Text Size -A+

September 2009

  • print
  • FAQs

This article is in the news archives --- for current news go to the Third Branch News.


Experience Plus Preparation Equaled Smooth Handling of Bankruptcy Cases

Overflow crowds of spectators and news media representatives flocked to the same federal courthouse earlier this year for multiple hearings in a pair of auto industry bankruptcy cases filed within a month of each other. Thousands of interested parties sought on-line access to the tens of thousands of pages of court documents that the two cases generated. The court, girded by experience and preparation, never flinched.

“We have an experienced staff,” said Clerk of Court Vito Genna of the U.S. Bankruptcy Court for the Southern District of New York. “We’d been through this with Enron, WorldCom, Lehman Brothers, General Growth Properties, and other big cases.”

Two of the largest and most closely watched bankruptcy cases in American history, filed by Chrysler and General Motors (GM), landed in the Manhattan-based bankruptcy court on April 30 and June 1, respectively. But the court’s preparation had begun back in December 2008.

“We were part of a long conversation, held in monthly conference calls, about what would be needed if one or more auto industry cases materialized,” Genna said. “We and the bankruptcy court staffs in Detroit and Delaware were included in the calls because the likelihood was pretty high that such a case would be filed in one of our courts.”

The planning sessions were initiated by the Administrative Office’s Bankruptcy Court Administration Division, led by Glen Palman. “Glen and his staff helped us focus on whether our computer systems would be able to handle the crush, and why a separate server might be advisable,” said Chief Deputy Clerk Una O’Boyle. “How best to utilize our court’s website and an alternative site provided by the debtor to satisfy the anticipated demand from customers, employees, creditors, and suppliers for information were discussed, too.”

Security needs also were considered. “We had to deal with New York City police and the Federal Protective Service about security outside the courthouse, and then had to plan for extra help securing inside the courthouse and courtroom with additional Court Security Officers,” Genna said. “We also planned for greater use of videoconferencing and for multiple overflow courtrooms and conference rooms.”

U.S. Bankruptcy Judge Arthur J. Gonzalez, who presided over the Chrysler case, was pleased with the results. “In spite of the enormous burden placed upon the system, it worked well,” he said. “Issues that arose were handled well by the clerk’s office. This is attributable to the planning and efforts by the staffs in this court as well as the bankruptcy courts in Delaware and Detroit in conjunction with the AO’s staff in ensuring a seamless transition.”

U.S. Bankruptcy Judge Robert E. Gerber, who presided over the GM case, expressed great gratitude for Gonzalez, whom he called “a pathfinder.”

“I can’t tell you how many times I cited his Chrysler opinions,” Gerber said. He also praised his court’s staff. “Our clerk’s office, led by Vito and Una, did an outstanding job. We were operating in a goldfish bowl.”

A major concern in handling high-profile cases is working to limit the number of telephone inquiries, either to the clerk’s office or to the judge’s chambers. Providing enhanced on-line information is a vital tool in that effort.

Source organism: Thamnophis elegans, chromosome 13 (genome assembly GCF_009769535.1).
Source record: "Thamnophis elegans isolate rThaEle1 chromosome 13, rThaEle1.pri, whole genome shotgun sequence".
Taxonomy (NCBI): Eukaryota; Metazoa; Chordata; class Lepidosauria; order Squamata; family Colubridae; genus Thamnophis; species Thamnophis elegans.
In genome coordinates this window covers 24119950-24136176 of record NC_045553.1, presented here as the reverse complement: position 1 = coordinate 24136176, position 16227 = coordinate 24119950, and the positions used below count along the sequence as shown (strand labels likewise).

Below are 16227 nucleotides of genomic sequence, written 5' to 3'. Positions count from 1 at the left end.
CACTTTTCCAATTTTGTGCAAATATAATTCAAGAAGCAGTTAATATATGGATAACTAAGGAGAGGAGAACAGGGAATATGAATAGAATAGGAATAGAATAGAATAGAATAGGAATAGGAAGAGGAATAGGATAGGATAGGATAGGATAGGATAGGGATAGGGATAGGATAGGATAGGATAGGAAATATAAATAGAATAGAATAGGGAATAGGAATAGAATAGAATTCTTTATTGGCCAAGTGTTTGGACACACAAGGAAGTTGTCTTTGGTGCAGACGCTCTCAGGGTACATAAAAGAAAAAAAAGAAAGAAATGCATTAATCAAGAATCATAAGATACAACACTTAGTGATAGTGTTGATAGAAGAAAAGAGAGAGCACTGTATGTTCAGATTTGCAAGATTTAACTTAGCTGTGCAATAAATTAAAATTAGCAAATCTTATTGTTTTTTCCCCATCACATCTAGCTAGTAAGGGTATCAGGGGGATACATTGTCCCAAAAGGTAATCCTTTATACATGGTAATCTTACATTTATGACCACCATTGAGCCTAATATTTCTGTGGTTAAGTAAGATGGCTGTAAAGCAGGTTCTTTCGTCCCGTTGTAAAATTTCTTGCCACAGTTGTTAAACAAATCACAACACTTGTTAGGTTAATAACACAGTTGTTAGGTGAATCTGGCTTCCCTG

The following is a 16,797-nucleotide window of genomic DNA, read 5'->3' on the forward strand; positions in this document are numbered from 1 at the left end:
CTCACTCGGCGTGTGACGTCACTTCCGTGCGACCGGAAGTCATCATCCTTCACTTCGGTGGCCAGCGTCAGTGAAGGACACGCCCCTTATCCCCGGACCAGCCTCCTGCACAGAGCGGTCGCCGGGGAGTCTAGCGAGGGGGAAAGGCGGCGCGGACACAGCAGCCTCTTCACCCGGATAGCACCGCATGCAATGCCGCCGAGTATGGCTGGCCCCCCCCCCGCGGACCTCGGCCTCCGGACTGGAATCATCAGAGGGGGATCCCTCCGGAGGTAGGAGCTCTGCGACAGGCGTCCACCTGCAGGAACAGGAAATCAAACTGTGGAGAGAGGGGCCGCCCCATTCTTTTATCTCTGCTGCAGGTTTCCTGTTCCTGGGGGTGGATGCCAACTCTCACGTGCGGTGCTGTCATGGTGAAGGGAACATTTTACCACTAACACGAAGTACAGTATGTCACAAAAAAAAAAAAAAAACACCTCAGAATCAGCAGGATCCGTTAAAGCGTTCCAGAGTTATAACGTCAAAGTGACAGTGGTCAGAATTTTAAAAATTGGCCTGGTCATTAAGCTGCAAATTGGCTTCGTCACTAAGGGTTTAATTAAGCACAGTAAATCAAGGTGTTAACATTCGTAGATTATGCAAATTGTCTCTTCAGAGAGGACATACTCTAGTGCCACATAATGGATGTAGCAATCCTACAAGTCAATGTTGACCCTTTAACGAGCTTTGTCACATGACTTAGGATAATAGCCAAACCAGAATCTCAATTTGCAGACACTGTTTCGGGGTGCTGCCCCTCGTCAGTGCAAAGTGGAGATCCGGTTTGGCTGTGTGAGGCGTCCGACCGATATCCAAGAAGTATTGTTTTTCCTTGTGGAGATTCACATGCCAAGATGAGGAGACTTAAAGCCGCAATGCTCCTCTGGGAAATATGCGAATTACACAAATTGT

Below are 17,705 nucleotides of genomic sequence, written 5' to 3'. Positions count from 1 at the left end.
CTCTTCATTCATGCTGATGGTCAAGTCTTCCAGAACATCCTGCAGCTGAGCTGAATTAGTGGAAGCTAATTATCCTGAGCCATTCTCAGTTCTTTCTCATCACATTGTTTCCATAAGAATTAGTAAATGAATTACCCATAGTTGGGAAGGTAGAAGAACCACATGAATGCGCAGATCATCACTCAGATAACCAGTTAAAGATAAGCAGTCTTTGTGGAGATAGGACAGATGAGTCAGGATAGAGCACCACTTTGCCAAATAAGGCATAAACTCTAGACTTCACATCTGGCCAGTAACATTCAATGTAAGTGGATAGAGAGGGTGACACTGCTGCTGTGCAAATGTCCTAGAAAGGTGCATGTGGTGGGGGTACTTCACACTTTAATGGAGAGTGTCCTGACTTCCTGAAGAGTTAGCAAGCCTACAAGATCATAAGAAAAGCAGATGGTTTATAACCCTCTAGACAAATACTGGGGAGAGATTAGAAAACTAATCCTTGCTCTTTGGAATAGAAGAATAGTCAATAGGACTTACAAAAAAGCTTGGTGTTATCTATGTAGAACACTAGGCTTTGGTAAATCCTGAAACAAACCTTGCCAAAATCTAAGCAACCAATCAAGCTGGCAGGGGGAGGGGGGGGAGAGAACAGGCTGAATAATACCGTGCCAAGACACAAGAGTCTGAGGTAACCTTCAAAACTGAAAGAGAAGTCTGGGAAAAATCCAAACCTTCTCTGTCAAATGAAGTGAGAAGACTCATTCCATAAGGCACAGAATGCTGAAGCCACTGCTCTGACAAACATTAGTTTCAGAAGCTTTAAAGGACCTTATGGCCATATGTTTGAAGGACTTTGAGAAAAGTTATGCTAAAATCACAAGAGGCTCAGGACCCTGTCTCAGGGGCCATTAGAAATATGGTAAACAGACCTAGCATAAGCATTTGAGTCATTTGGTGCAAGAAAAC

“An important step is having the debtor hire a court-approved claims agent who will do all the noticing in the case,” O’Boyle said. “The claims agent has its own website, which helps take the pressure off the court’s website. In these cases, the debtors also had public relations firms that could handle public inquiries.”

Part of the informational enhancement made available for the Chrysler and GM cases included same-day, on-line digital audio recordings of key courtroom proceedings. The audio files were accessible through the Public Access to Court Electronic Records (PACER) system, as the bankruptcy court joined a pilot project that began in 2007.

One of the leaders of that pilot project has been U.S. Bankruptcy Judge J. Rich Leonard of the U.S. Bankruptcy Court for the Eastern District of North Carolina.

“Judge Leonard made two members of his court’s staff available to us for almost a week so we could offer the audio files,” Genna said. “They really provided invaluable help.”

In referring to all the planning that took place, Gonzalez noted that “there were unanticipated issues that arose that had to be addressed.” He added: “These issues were addressed effectively and efficiently.”

O’Boyle remembers one such issue. “We had 300 to 400 people jammed into our main courtroom for a key hearing in the GM case– so many people that there was an air conditioning overload. The heat in the courtroom made the sound system fail. Judge Gerber took the bench and started talking, but no one could hear him.” Another large courtroom quickly was made available, and the hearing proceeded.

Genna reported that more than half of his 65 staff members in Manhattan had their workload affected in some way by the two big cases, and that the clerk’s office had to adopt “a 24-hour operation,” with work shifts and telework assigned. “In sum, we did a lot of planning, last-minute decisions, and running around in the background to make things move quickly and smoothly,” he said. “I’m a bit grayer and I’ve got more wrinkles, but it was a great experience.”